Real Work, or Smart Farmers & Tina Turner

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It may be that when we no longer know what to do, we have come to our real work, & when we no longer know which way to go, we have begun our real journey. 

Those are the words of renowned author, academic, & farmer (!) Wendell Berry, & while I can fully disclose that I have read absolutely none of his work, I came across this quote of his over a year ago thanks to Goodreads (let’s be friends!). I’ve had it open in a Google Chrome tab on my phone since then because I knew it was speaking to me. This sense of murky obscurity had begun to creep into my professional space, & I knew that something was coming.

Let’s be real for a moment. Adages such as “everything happens for a reason” give me nosebleeds. I’m definitely a dreamer, but I also have developed just enough cynicism throughout the years to avoid becoming treacly.

Still, when I think about the aforementioned Berry quote in regards to the perfect storm (too soon for puns?) of how I’ve just become a librarian, the flooding that swept away our school, & this massive outpouring of support from across the country & beyond, I can’t help but bask in the beauty of it all. It feels like my life has become this epically grand tapestry, woven together with all sorts of unpredictable & nontraditional materials to create something that is near-staggering to behold. Pause for a deep breath with me.

Tomorrow, boxes will begin arriving at our (temporary) school. Each one will overwhelm me as I know that its contents were sent out of an appreciation of the written word, a recognition of the importance of reading, & the desire to help another human. That is solid, friends. That is a foundation on which we can build just about anything.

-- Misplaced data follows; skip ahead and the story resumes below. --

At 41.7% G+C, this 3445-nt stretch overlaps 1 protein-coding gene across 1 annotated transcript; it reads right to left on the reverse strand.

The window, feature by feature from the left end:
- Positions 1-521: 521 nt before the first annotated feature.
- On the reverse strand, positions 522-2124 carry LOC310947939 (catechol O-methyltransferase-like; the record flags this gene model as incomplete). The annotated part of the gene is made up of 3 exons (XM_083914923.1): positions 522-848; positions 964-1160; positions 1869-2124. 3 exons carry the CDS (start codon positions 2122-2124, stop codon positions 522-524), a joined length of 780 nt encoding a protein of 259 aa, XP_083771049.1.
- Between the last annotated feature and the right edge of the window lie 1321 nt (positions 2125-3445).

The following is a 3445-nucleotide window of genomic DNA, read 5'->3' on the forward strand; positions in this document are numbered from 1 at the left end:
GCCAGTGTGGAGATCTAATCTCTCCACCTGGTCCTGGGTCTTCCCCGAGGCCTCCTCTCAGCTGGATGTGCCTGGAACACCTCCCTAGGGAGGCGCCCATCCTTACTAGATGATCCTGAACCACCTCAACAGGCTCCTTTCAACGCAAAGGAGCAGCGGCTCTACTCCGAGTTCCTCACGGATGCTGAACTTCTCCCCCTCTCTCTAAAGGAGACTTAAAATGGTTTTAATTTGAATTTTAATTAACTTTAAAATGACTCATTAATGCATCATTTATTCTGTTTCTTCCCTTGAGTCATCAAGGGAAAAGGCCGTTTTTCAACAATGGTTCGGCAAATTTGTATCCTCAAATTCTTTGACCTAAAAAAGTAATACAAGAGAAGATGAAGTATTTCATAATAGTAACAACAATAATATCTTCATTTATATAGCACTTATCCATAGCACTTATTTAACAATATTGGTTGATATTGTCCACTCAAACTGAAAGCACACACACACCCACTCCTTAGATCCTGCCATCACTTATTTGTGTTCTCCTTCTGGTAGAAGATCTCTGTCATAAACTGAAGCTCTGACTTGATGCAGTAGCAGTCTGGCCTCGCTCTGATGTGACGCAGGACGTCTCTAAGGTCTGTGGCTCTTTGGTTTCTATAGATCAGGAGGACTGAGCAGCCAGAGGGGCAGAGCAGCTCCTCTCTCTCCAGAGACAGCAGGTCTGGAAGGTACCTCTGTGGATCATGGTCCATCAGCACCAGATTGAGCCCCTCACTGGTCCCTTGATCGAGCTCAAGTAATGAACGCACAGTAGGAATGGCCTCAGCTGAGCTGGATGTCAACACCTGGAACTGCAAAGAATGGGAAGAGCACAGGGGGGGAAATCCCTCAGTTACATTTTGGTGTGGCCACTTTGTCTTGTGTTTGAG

When I wrote that original blog post, those words that have assuredly changed my life, I was at the point when I no longer knew what to do. I had left a good job to come into a school that was flooded & left void of its primary tool. I was at the place where I no longer knew where to go — beyond a crossroads, a dead end maybe. It was that blog post & the response of all of you beautiful people that set me off on this journey, igniting within me the recognition that I have now come to my real work.

Seeing as how you have been such an instrumental part of this experience, I hope you will subscribe to the blog (look to your left!) to keep abreast on how exactly the generosity of so many will come to heal our community. As we sang at my church this morning, greater things have yet to come. Greater things are still to be done in this city.

For those of you who have personally contacted me through Twitter, comments on this blog, or through email, I am working diligently to respond to each & every one of you. I even had a couple of helpers tonight, so I apologize, in advance, for typos.

Colonel, Daddy, & Hushpuppy

Thank you for all that you have done so far. Thanks for all of the books that your have sent. Thanks for retweeting. Thanks for sharing the blog on Facebook. Thanks to whomever submitted us to Reddit &, interestingly enough, FOX News. Thanks to the local newspaper where my parents & in-laws reside & where I graduated high school. Thanks to everyone who has been emailing Ellen. Lol.

Like Tina Turner said, you guys are simply the best. It is what it is. Don’t argue with Tina.

2 thoughts on “Real Work, or Smart Farmers & Tina Turner

  1. T. Wilkinson

    In not knowing what to do, you–Trey–used your facility with a most-powerful tool: words. You fell back on your writing talent, and spoke to people’s hearts. From my perspective, THAT’S your real work!

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